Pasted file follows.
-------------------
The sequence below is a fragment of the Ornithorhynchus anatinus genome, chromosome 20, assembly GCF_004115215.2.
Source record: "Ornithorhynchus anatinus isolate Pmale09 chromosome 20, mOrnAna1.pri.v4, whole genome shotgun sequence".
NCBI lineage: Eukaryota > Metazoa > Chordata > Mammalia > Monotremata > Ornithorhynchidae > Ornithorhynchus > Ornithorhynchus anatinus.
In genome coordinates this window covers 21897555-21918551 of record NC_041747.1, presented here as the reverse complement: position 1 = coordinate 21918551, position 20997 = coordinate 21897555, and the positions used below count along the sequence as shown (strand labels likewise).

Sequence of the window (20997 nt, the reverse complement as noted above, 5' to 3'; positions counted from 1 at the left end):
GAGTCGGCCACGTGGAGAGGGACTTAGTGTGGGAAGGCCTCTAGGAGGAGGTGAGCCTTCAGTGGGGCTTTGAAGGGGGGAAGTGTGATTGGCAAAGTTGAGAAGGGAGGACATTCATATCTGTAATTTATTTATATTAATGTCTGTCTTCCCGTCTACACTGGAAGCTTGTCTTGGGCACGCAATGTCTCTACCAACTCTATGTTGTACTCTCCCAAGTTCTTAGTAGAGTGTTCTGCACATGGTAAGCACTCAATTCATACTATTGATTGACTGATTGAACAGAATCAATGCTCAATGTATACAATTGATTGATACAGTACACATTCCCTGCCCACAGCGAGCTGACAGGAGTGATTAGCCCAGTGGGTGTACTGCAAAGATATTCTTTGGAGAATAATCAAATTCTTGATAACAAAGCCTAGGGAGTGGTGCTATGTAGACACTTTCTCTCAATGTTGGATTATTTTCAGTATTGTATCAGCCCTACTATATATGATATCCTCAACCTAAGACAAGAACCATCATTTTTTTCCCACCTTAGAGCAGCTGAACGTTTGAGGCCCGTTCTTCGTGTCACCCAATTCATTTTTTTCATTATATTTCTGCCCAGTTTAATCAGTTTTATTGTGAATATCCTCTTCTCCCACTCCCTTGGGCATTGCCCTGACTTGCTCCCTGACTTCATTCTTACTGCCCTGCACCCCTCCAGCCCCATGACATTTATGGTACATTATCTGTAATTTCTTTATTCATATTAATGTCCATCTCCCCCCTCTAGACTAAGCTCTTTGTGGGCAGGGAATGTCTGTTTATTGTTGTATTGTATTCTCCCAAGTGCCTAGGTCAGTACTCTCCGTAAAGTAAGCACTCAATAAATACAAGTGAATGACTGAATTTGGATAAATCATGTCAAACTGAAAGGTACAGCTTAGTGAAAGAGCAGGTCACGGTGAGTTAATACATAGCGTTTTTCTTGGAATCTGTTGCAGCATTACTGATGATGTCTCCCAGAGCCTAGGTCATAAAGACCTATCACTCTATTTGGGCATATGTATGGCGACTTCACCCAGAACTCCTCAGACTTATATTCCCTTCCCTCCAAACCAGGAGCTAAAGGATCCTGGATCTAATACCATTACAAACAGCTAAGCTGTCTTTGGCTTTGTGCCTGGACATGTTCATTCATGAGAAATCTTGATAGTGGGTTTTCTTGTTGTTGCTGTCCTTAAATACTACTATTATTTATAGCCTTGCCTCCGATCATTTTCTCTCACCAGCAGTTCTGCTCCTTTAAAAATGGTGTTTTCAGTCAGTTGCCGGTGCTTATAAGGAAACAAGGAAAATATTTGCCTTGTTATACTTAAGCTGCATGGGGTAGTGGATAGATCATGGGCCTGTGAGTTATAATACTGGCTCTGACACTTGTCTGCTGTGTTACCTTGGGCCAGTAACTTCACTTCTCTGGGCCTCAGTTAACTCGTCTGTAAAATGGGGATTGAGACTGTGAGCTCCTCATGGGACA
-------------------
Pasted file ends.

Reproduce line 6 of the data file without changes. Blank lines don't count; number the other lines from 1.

GAGTCGGCCACGTGGAGAGGGACTTAGTGTGGGAAGGCCTCTAGGAGGAGGTGAGCCTTCAGTGGGGCTTTGAAGGGGGGAAGTGTGATTGGCAAAGTTGAGAAGGGAGGACATTCATATCTGTAATTTATTTATATTAATGTCTGTCTTCCCGTCTACACTGGAAGCTTGTCTTGGGCACGCAATGTCTCTACCAACTCTATGTTGTACTCTCCCAAGTTCTTAGTAGAGTGTTCTGCACATGGTAAGCACTCAATTCATACTATTGATTGACTGATTGAACAGAATCAATGCTCAATGTATACAATTGATTGATACAGTACACATTCCCTGCCCACAGCGAGCTGACAGGAGTGATTAGCCCAGTGGGTGTACTGCAAAGATATTCTTTGGAGAATAATCAAATTCTTGATAACAAAGCCTAGGGAGTGGTGCTATGTAGACACTTTCTCTCAATGTTGGATTATTTTCAGTATTGTATCAGCCCTACTATATATGATATCCTCAACCTAAGACAAGAACCATCATTTTTTTCCCACCTTAGAGCAGCTGAACGTTTGAGGCCCGTTCTTCGTGTCACCCAATTCATTTTTTTCATTATATTTCTGCCCAGTTTAATCAGTTTTATTGTGAATATCCTCTTCTCCCACTCCCTTGGGCATTGCCCTGACTTGCTCCCTGACTTCATTCTTACTGCCCTGCACCCCTCCAGCCCCATGACATTTATGGTACATTATCTGTAATTTCTTTATTCATATTAATGTCCATCTCCCCCCTCTAGACTAAGCTCTTTGTGGGCAGGGAATGTCTGTTTATTGTTGTATTGTATTCTCCCAAGTGCCTAGGTCAGTACTCTCCGTAAAGTAAGCACTCAATAAATACAAGTGAATGACTGAATTTGGATAAATCATGTCAAACTGAAAGGTACAGCTTAGTGAAAGAGCAGGTCACGGTGAGTTAATACATAGCGTTTTTCTTGGAATCTGTTGCAGCATTACTGATGATGTCTCCCAGAGCCTAGGTCATAAAGACCTATCACTCTATTTGGGCATATGTATGGCGACTTCACCCAGAACTCCTCAGACTTATATTCCCTTCCCTCCAAACCAGGAGCTAAAGGATCCTGGATCTAATACCATTACAAACAGCTAAGCTGTCTTTGGCTTTGTGCCTGGACATGTTCATTCATGAGAAATCTTGATAGTGGGTTTTCTTGTTGTTGCTGTCCTTAAATACTACTATTATTTATAGCCTTGCCTCCGATCATTTTCTCTCACCAGCAGTTCTGCTCCTTTAAAAATGGTGTTTTCAGTCAGTTGCCGGTGCTTATAAGGAAACAAGGAAAATATTTGCCTTGTTATACTTAAGCTGCATGGGGTAGTGGATAGATCATGGGCCTGTGAGTTATAATACTGGCTCTGACACTTGTCTGCTGTGTTACCTTGGGCCAGTAACTTCACTTCTCTGGGCCTCAGTTAACTCGTCTGTAAAATGGGGATTGAGACTGTGAGCTCCTCATGGGACA